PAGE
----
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British Yiddish

Rokhl’s Golden City: London’s Yiddish literary delights

Rokhl Kafrissen
December 16, 2021
Courtesy of Mazower Private Collection
Katie Brown, 1930Courtesy of Mazower Private Collection
Courtesy of Mazower Private Collection
Katie Brown, 1930Courtesy of Mazower Private Collection

“I don’t know what it’s like in other Jewish homes, but in ours, I find it so stressful every year when the holy festival of krismes comes round. My children simply drive me crazy, constantly making plans for how to celebrate it.”

If you think the “December dilemma” is either new or American, Katie Brown’s gently biting short story “Krismes Prezents” will add an essential new layer to that history. Brown published “Krismes Prezents” in the London Yiddish press in the 1930s.

The narrator of the story tells us that her children are insisting she buy them Christmas presents—and more than presents, she is told she must host a Christmas party in their home, with a tree, nokh (yet)!

“While I don’t like the idea of celebrating krismes—it was never done in my parents’ home or anywhere in my family—I never say anything as long as they celebrate it at their friends’ houses.”

The sharpness of “Krismes Prezents” sneaks up on you, hidden at first by its gentle comic tone. We’re lucky to now have London Yiddishtown: East End Jewish Life in Yiddish Sketch and Story, 1930-1950, a brand-new volume featuring a number of Brown’s stories, never before translated into English. Translator, scholar, and vocalist Vivi Lachs has done heroic work in excavating the forgotten works of three chroniclers of East End Yiddish life: Brown, A.M. Kaiser, and I.A. Lisky.

The work of these three authors appeared in the London Yiddish press at a time when Yiddish in the U.K. was already on a fairly sharp downturn. Nonetheless, all three were members of a vibrant Yiddish-language cultural scene. Brown, for example, also wrote songs and plays for the Yiddish theater, and was produced by both amateur and professional groups. Her home off Brick Lane was “a magnet for writers, actors, and her many friends, who came to sing theatre songs and talk about the Yiddish theatre.”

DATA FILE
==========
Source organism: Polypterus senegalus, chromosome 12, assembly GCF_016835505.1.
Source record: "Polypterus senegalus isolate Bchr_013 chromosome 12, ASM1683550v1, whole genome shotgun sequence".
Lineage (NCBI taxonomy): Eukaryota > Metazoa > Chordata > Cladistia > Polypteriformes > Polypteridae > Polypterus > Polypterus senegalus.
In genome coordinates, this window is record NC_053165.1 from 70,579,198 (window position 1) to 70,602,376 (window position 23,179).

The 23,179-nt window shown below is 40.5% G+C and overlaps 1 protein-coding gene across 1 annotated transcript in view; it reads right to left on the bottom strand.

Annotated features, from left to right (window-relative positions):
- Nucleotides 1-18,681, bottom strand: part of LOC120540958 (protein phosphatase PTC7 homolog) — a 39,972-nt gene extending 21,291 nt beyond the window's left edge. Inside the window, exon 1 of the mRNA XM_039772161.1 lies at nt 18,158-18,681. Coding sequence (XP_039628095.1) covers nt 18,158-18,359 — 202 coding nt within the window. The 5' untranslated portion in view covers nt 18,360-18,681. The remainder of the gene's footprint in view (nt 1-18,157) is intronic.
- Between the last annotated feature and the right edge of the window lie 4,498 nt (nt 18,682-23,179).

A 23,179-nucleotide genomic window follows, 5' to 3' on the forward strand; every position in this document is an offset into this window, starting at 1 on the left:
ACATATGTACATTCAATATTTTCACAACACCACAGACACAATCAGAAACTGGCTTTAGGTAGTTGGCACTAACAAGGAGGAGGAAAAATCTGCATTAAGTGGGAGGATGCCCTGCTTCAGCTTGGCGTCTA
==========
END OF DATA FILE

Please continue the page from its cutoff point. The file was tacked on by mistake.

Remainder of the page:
Brown (born with the shtetl-fabulous name of Gitl Bakon) was a local celebrity, recognized on the street. A female celebrity is still a female celebrity, however. The reviews for her first short story collection all made mention of her “female sensibility,” though such condescension didn’t seem to harm sales, with her book outselling Yiddish language books by all her contemporaries.

Lisky was a communist and a member of the heavily communist Jewish Cultural Club, Jewish Fund for Soviet Russia, and the London YKUF (yidisher kultur-farband). Lisky’s politics shaped his fiction, as well as his life, and his apparently stormy marriage to fellow activist “Seedo” (Sonia Husid). I’d pay to see a six-part prestige drama just about their time as a premier power couple in the transnational world of London Yiddish letters.

Lisky’s short story “Productivization” is included in London Yiddishtown and it’s a testament to translator Vivi Lachs that Lisky’s prose comes across as vividly as it does. Our protagonist Sam Stricker has gone to see his landlord, “a squat man, built like a safe: tough, rich, and always locked into his own thoughts.” Oof!

Lisky’s London stories were criticized at the time for being too ideologically driven. And Lisky’s politics aren’t exactly hidden. But the drama at the heart of “Productivization” is deeply personal and human. An immigrant worries about his London-born son, a clever boy who has won a scholarship to study medicine and a ticket out of the ghetto. But this is the period of great activity by the British Union of Fascists and their leader, Oswald Mosley. The established, assimilated leadership of British Jews was counseling Jews to keep their heads down, and to avoid adding to Jewish overrepresentation in the professional classes, like Sam’s fictional son. Sam’s pals at the local restaurant are far more interested in a muscular response, meeting provocation with fists and a veritable rain of pamphlets.

What is the proper response to ascendant fascism? What is to be the response of Jews as a group? As individuals? Lisky raises these questions skillfully, and Lachs provides ample historical and literary context for each author and story. Lachs is a dear friend of mine, but I’d say this even if I didn’t already admire her: Her work in London Yiddishtown is simply superb, and a fitting follow up to her hilarious and brilliant first book, Whitechapel Noise: Jewish Immigrant Life in Yiddish Song and Verse, 1884-1914.